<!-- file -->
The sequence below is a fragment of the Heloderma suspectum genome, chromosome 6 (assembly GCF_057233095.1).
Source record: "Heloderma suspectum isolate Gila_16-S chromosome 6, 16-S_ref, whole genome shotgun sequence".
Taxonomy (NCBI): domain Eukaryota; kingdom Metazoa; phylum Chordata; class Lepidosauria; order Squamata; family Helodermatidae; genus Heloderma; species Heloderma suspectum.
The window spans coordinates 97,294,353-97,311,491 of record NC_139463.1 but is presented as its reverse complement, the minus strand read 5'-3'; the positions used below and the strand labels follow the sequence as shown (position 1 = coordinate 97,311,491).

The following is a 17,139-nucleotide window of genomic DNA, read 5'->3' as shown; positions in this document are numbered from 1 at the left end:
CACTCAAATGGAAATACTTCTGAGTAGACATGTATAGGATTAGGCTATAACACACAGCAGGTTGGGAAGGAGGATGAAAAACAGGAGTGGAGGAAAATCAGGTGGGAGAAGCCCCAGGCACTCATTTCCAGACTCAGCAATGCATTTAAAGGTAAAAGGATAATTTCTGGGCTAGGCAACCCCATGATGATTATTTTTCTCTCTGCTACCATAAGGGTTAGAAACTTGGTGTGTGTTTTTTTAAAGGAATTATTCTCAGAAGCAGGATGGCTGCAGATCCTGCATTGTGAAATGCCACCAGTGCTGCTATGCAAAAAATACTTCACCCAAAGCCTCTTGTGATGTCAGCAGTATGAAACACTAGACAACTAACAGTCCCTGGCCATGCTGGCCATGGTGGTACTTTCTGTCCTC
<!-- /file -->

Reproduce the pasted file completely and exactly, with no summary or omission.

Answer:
The sequence below is a fragment of the Heloderma suspectum genome, chromosome 6 (assembly GCF_057233095.1).
Source record: "Heloderma suspectum isolate Gila_16-S chromosome 6, 16-S_ref, whole genome shotgun sequence".
Taxonomy (NCBI): domain Eukaryota; kingdom Metazoa; phylum Chordata; class Lepidosauria; order Squamata; family Helodermatidae; genus Heloderma; species Heloderma suspectum.
The window spans coordinates 97,294,353-97,311,491 of record NC_139463.1 but is presented as its reverse complement, the minus strand read 5'-3'; the positions used below and the strand labels follow the sequence as shown (position 1 = coordinate 97,311,491).

The following is a 17,139-nucleotide window of genomic DNA, read 5'->3' as shown; positions in this document are numbered from 1 at the left end:
CACTCAAATGGAAATACTTCTGAGTAGACATGTATAGGATTAGGCTATAACACACAGCAGGTTGGGAAGGAGGATGAAAAACAGGAGTGGAGGAAAATCAGGTGGGAGAAGCCCCAGGCACTCATTTCCAGACTCAGCAATGCATTTAAAGGTAAAAGGATAATTTCTGGGCTAGGCAACCCCATGATGATTATTTTTCTCTCTGCTACCATAAGGGTTAGAAACTTGGTGTGTGTTTTTTTAAAGGAATTATTCTCAGAAGCAGGATGGCTGCAGATCCTGCATTGTGAAATGCCACCAGTGCTGCTATGCAAAAAATACTTCACCCAAAGCCTCTTGTGATGTCAGCAGTATGAAACACTAGACAACTAACAGTCCCTGGCCATGCTGGCCATGGTGGTACTTTCTGTCCTC